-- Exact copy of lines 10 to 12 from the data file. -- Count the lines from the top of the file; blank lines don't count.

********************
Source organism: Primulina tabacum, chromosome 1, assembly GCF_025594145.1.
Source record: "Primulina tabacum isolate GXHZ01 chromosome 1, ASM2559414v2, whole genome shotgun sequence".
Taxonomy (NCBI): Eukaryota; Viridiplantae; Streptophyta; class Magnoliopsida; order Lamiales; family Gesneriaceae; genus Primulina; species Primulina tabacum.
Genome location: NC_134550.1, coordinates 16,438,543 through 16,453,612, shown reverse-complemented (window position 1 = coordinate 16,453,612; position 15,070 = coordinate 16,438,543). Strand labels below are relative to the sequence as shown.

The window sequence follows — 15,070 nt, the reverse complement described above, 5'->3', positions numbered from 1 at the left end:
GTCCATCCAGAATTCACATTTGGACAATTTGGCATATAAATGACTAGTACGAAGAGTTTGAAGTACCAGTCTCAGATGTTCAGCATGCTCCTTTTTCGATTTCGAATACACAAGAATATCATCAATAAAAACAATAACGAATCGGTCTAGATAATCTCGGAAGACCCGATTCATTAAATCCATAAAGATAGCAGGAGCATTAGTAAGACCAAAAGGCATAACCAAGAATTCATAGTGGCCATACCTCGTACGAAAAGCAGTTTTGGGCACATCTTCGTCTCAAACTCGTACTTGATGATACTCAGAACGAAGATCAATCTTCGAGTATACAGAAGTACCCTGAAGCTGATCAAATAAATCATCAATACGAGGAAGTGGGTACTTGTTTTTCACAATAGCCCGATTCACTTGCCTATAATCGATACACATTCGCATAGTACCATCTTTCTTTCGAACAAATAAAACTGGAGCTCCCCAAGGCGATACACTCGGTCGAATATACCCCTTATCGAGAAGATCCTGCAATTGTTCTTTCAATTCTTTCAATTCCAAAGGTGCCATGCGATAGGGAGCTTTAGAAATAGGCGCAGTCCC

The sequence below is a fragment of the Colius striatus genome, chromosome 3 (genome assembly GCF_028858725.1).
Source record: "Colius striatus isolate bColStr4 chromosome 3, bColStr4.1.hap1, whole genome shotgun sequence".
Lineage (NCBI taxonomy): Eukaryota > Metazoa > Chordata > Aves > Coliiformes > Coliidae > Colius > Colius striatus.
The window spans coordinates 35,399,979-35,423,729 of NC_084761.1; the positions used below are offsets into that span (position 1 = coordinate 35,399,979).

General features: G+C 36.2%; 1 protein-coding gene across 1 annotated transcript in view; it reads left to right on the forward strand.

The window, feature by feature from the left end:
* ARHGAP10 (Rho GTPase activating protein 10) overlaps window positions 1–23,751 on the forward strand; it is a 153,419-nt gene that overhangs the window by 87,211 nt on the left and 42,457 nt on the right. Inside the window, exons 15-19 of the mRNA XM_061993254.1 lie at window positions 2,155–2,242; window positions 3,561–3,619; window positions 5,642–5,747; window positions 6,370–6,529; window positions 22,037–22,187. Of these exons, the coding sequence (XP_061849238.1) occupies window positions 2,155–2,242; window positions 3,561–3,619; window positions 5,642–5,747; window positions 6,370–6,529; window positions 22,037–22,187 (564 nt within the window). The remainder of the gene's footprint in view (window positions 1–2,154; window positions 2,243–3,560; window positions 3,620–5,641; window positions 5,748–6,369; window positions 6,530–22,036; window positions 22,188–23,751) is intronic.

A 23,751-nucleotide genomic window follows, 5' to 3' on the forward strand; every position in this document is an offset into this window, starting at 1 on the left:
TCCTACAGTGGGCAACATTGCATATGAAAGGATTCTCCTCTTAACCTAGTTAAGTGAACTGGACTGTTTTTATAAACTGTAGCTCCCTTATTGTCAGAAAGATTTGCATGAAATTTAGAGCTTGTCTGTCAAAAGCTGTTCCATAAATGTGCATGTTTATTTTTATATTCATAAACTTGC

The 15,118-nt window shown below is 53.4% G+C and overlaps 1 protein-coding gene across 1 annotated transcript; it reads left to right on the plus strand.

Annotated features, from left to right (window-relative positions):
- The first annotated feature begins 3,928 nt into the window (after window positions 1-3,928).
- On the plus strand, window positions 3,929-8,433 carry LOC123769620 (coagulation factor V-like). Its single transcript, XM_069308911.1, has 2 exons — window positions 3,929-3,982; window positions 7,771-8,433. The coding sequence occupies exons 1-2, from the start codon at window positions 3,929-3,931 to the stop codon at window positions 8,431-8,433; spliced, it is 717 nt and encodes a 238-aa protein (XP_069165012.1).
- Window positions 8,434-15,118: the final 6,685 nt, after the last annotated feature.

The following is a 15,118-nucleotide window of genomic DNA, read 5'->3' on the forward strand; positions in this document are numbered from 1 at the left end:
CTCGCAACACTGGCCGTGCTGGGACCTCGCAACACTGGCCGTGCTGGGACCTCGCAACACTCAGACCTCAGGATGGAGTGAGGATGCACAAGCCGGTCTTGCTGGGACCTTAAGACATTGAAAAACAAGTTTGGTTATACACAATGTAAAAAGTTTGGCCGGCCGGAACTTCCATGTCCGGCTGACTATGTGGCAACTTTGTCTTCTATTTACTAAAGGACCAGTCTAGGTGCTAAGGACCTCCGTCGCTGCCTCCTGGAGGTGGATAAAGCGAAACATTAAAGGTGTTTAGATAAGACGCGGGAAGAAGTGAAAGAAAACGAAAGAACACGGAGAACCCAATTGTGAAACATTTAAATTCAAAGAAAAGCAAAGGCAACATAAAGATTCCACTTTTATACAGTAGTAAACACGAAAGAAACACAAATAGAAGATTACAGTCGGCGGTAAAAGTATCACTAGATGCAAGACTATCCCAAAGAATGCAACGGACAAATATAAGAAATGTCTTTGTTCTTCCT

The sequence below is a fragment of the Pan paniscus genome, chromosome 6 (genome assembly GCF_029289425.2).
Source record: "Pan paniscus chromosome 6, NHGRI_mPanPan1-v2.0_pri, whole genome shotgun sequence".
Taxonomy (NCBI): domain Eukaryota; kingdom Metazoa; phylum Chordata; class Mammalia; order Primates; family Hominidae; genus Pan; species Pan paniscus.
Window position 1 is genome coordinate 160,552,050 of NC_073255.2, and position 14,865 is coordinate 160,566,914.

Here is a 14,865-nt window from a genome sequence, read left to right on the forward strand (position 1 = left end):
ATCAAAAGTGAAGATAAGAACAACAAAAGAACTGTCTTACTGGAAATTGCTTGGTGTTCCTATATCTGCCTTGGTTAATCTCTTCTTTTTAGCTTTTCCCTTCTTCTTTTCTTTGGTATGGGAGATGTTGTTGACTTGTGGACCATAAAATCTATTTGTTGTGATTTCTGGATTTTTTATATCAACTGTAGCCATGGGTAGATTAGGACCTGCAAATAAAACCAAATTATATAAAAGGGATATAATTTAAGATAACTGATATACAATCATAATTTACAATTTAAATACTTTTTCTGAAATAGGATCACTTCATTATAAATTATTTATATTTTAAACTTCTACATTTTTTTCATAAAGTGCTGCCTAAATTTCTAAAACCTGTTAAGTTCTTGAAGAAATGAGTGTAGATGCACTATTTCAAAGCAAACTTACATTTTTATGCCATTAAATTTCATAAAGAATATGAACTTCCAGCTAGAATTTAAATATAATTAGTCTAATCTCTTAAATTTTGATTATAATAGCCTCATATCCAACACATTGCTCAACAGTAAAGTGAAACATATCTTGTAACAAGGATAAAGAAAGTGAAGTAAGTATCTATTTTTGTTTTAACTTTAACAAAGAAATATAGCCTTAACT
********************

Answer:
The window spans coordinates 35,399,979-35,423,729 of NC_084761.1; the positions used below are offsets into that span (position 1 = coordinate 35,399,979).

General features: G+C 36.2%; 1 protein-coding gene across 1 annotated transcript in view; it reads left to right on the forward strand.

The window, feature by feature from the left end: